John Adrian Bosman
Jack Bosman passed away on Tuesday, December 11, 2012, in Houston, Texas, after a brief illness. We will miss him deeply.
He had sparkly blue eyes and the kindest of souls. He was a spiritual leader and a champion of causes for the poor and for those who had been treated unjustly. He was courageous. He was awed by the beauty of God’s creations. His acts of kindness and his sense of adventure and wonder inspired those of us who were lucky to have known and loved him.
He was born in East Orange, New Jersey on October 3, 1920, to Johanna Elizabeth Van Goozen Bosman and Willem Marinus Bosman, who were both Dutch immigrants. He spent many happy years in Maplewood, New Jersey with his family and close friends from the neighborhood. He traveled often as a child to his parents’ native country and to other amazing destinations. He and his dad were Yankees fans and he liked to tell stories about watching Babe Ruth play in the old Yankee Stadium. He graduated from Columbia High School in Maplewood, New Jersey, in 1938. He graduated from the Wharton School of the University of Pennsylvania in 1942. He served as a second lieutenant in the United States Navy during World War II.
Jack was always a spiritual person, and after the war, he attended Union Theological Seminary in New York City, New York and the Virginia Theological Seminary in Alexandria, Virginia. He was ordained as an Episcopal priest in 1950. He married the love of his life, Elsie Sebastian, in June 1950 at St. Bartholomew’s Episcopal Church in New York City.
Jack served as the Rector at St. Thomas Episcopal Church-in-the-Fields in Gibsonia, Pennsylvania, from 1950-56, and at St. Michael’s Episcopal Church in Houston, Texas, from 1956-1985. During his tenure as a priest, Jack felt strongly about standing up for his beliefs as a disciple of Christ. In 1965, he joined clergy of many faiths to march with Martin Luther King, Jr. in Selma, Alabama, in support of civil rights. When he wrote about “Why I Went to Selma,” he stated, "When you preach many sermons about helping carry our brothers’ burdens, and then the call comes to do it in a strange and frightening but very clear-cut way –it becomes a matter of trying to live the life you’ve been talking about. "When you hear God saying in this day, `Listen to the cry of your brother in need, and do not fear to become involved,' and then the cry comes from Selma—you must stand with your brother who has been beaten and be ready to be beaten with him for his dignity as a human being.
"The going was something of an offering—one little drop in the scales weighted heavy on the other side with the untold suffering the white man has visited upon the black. We could never hope to repay or make restitution, but at least we could be found trying. "And looking back to Selma, we know a nation sees itself clearer because of what happened there, and was pressed from on High to hasten justice and freedom. As for us, we found in Selma something more of ourselves, something more of our fellow man, something more of God’s working."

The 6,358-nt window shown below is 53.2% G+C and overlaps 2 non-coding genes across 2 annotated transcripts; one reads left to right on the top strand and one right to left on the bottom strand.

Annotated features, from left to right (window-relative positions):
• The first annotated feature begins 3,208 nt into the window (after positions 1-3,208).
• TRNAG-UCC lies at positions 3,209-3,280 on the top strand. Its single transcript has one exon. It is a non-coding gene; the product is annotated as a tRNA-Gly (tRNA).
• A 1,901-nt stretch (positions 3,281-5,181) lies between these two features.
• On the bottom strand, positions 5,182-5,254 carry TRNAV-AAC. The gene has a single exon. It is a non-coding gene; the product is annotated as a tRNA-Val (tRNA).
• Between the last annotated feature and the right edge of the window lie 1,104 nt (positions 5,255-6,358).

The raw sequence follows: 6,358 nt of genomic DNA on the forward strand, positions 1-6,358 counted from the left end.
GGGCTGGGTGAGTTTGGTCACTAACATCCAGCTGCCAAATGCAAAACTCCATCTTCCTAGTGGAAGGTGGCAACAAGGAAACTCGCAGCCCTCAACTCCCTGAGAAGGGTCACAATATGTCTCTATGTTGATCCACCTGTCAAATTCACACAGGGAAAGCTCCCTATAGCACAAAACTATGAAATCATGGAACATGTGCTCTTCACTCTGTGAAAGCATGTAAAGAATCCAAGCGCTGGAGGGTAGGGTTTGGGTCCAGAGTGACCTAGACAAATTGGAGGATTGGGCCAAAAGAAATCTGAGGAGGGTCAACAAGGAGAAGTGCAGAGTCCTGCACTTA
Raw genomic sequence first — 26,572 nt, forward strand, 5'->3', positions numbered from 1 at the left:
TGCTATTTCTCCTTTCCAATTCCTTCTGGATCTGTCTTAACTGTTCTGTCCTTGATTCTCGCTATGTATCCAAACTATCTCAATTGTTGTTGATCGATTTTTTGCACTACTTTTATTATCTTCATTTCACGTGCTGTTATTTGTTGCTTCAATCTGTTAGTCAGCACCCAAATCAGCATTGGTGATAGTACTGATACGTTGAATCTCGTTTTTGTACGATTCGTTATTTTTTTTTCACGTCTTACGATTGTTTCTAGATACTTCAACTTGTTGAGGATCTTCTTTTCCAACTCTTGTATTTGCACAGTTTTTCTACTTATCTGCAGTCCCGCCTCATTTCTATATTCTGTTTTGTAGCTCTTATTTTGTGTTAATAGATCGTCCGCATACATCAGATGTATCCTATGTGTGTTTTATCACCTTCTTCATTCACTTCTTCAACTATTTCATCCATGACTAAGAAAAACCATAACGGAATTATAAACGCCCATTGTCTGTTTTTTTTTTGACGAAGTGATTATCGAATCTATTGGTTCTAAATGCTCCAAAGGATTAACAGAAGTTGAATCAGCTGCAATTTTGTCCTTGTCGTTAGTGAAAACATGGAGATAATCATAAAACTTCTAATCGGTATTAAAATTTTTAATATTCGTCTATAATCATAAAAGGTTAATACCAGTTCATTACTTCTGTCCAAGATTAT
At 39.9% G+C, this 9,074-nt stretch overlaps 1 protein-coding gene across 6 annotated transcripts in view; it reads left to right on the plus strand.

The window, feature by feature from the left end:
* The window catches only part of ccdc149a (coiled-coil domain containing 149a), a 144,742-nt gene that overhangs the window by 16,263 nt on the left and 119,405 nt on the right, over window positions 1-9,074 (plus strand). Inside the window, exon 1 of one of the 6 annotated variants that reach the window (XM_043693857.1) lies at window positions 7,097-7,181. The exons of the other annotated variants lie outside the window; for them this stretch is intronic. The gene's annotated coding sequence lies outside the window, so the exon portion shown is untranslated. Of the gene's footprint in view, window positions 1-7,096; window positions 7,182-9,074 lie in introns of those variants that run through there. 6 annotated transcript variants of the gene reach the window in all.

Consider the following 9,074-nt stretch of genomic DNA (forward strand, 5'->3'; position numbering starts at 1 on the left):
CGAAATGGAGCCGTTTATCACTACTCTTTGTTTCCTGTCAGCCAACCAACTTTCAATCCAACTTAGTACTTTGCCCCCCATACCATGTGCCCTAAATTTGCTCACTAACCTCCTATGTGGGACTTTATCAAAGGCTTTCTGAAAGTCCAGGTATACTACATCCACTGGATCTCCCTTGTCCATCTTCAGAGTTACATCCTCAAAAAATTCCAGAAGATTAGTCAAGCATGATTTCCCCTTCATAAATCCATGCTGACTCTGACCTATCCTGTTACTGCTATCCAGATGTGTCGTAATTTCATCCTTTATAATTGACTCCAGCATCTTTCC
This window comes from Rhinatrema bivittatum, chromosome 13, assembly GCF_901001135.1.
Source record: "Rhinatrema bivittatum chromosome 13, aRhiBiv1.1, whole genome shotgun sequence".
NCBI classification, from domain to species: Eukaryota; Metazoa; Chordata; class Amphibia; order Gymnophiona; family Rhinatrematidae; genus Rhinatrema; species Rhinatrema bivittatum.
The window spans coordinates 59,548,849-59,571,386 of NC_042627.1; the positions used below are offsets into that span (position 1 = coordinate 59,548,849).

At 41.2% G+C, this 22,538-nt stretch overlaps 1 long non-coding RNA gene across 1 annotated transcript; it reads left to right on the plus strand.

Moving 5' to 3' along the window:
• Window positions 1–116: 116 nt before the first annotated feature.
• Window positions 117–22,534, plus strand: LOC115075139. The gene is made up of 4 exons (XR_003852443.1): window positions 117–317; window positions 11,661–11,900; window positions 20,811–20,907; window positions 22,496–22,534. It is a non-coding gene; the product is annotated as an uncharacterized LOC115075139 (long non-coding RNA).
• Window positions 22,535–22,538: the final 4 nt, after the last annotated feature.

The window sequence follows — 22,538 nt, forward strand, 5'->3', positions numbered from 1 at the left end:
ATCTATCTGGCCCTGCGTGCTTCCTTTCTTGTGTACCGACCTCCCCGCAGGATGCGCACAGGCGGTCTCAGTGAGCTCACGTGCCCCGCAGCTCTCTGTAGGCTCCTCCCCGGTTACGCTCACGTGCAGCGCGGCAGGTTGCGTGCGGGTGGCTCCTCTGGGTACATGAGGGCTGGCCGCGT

Jack was also a great inspiration to his family, whom he loved dearly. He enjoyed playing golf and tennis. He loved being outdoors. He took us on hiking adventures to several National Parks, explorations of Mexico and Canada, and trips back to his favorite boyhood spots in New England. He loved reading the New York Times and he excelled at crossword puzzles. He adored his grandchildren, he spent hours playing with them and he delighted in all their achievements. By his example, he taught us to love and care for others, to enjoy music and the outdoors, to improve our minds and souls, and to do our best in all our endeavors. We are forever grateful to him.
In Jack’s memory and in his honor, we urge you to have courage to do the right thing, treat everyone with kindness and dignity, and appreciate the incredible world we live in.
Jack is survived by his beloved wife of 62 years, Elsie Sebastian Bosman, and his four children and their spouses: Virginia Joan Bosman and Les Doleshal of Austin, Texas; William Paul Bosman and Amy Bosman of Houston, Texas; Pamela Cristine Bosman and Clifton Caskey of Houston, Texas; and Lisa Johanna Bosman and Kevin Rieden of Austin, Texas. He is also survived by his grandchildren: Paul Adrian Bosman and wife Katie Bosman, Kelly Ann Bosman, Samuel Bosman Caskey, Hannah Cristine Rieden, Benjamin William Rieden, and Nathan Henry Rieden; and by his sister-in-law Virginia Sebastian of Wallingford, Connecticut.
A private memorial service will be held at a later date. In lieu of flowers, memorial donations may be made to Casa Juan Diego,P. O. Box 70113, Houston, TX 77270, or to the Southern Poverty Law Center, 400 Washington Avenue, Montgomery, AL 36104.